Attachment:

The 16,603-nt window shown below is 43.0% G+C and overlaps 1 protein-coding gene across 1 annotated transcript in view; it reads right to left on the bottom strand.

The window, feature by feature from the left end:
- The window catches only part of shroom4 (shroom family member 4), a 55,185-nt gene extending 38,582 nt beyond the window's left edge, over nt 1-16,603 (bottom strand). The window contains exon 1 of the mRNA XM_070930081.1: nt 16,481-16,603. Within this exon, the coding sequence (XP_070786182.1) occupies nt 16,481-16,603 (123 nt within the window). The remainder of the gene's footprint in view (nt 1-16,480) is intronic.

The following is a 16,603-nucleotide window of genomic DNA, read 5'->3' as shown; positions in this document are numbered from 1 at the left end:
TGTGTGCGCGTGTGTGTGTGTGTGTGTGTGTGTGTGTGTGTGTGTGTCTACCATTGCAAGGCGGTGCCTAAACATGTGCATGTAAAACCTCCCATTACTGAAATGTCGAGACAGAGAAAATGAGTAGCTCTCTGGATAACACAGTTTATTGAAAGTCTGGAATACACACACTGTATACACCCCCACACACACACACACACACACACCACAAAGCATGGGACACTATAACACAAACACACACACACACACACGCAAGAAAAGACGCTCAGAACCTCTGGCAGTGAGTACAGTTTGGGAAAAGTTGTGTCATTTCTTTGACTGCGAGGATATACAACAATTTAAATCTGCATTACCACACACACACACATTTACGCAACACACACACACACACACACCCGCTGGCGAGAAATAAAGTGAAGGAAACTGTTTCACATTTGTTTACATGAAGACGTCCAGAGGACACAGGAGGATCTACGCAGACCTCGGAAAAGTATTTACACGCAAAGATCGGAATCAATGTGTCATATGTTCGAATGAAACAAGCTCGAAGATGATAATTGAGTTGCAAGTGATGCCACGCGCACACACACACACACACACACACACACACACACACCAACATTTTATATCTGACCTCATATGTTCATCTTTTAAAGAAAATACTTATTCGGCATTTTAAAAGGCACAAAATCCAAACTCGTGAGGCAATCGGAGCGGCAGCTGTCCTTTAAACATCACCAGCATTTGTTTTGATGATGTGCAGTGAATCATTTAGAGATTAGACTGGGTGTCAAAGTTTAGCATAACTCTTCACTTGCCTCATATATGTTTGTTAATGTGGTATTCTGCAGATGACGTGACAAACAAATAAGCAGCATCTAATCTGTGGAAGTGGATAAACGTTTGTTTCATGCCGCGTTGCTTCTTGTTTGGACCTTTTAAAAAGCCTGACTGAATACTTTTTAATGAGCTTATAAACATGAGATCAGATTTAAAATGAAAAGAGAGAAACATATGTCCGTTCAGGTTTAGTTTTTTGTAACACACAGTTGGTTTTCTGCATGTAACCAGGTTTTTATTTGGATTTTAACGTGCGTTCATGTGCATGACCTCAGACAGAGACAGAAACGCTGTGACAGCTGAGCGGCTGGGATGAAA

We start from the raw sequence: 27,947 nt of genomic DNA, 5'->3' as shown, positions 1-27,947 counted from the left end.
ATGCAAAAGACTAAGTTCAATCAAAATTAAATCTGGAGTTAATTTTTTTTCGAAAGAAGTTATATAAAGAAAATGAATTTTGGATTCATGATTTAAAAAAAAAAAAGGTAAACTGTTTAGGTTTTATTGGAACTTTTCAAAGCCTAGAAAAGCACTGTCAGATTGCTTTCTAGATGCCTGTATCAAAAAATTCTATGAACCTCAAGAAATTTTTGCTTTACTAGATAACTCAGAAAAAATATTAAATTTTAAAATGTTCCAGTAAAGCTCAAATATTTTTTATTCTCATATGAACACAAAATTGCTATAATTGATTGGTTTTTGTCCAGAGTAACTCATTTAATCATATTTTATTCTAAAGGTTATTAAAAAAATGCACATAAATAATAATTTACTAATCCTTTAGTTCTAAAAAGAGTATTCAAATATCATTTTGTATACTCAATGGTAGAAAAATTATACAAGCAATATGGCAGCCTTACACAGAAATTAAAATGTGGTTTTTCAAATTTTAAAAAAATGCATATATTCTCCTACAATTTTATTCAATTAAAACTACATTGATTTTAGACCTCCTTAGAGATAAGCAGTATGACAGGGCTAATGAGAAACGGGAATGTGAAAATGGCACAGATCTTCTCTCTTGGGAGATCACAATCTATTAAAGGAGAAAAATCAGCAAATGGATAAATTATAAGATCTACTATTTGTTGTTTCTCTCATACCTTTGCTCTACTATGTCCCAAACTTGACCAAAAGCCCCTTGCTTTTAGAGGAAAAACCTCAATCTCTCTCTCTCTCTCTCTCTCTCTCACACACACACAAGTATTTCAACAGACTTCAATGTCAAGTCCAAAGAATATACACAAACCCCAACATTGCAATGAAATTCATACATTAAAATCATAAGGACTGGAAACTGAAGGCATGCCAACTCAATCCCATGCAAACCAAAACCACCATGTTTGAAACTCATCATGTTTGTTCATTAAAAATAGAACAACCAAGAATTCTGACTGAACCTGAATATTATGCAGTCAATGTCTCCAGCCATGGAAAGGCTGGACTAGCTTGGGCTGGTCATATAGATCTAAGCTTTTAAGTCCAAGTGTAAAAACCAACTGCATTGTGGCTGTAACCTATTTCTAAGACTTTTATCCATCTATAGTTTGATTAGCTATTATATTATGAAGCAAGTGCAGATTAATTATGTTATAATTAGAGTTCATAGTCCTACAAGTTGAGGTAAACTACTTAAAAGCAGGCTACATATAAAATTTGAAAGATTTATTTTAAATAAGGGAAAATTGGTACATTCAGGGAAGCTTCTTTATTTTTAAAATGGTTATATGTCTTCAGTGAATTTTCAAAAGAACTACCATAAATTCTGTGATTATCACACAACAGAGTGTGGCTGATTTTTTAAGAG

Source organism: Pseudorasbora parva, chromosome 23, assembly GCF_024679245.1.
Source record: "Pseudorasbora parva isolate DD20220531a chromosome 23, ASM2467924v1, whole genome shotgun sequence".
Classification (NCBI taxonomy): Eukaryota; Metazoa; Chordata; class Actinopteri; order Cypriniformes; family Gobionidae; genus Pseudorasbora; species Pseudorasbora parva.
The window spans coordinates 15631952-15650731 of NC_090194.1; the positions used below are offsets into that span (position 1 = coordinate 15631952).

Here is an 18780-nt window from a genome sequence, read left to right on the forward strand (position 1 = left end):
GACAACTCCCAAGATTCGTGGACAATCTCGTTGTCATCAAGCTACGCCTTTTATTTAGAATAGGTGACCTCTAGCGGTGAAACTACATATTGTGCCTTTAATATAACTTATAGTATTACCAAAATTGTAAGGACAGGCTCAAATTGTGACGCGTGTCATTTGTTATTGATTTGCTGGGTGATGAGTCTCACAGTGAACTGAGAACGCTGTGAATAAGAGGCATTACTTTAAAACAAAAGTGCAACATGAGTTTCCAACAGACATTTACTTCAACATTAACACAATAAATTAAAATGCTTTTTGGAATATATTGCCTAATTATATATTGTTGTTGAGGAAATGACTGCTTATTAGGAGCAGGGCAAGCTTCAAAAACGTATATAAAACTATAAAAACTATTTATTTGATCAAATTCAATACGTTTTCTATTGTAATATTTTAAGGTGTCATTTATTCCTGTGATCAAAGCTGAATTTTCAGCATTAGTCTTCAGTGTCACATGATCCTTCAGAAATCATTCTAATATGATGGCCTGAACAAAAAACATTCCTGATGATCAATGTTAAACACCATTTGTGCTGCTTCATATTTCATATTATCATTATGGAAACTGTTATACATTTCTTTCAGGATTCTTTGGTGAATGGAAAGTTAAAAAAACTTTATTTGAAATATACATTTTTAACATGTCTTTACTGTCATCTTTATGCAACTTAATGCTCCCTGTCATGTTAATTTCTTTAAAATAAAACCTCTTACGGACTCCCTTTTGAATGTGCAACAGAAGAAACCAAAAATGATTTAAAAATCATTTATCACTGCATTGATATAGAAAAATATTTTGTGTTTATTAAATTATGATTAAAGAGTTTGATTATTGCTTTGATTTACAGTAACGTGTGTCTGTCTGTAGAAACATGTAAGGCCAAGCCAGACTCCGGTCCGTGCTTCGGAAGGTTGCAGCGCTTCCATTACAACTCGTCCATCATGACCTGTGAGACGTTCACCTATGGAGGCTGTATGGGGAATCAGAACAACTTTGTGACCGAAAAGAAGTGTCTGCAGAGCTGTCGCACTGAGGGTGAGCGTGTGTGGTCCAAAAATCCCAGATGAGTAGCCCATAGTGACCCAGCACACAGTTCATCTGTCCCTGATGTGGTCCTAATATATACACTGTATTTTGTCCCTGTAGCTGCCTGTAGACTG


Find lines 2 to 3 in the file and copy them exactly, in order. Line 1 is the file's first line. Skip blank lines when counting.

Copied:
The window, feature by feature from the left end:
- The window catches only part of shroom4 (shroom family member 4), a 55,185-nt gene extending 38,582 nt beyond the window's left edge, over nt 1-16,603 (bottom strand). The window contains exon 1 of the mRNA XM_070930081.1: nt 16,481-16,603. Within this exon, the coding sequence (XP_070786182.1) occupies nt 16,481-16,603 (123 nt within the window). The remainder of the gene's footprint in view (nt 1-16,480) is intronic.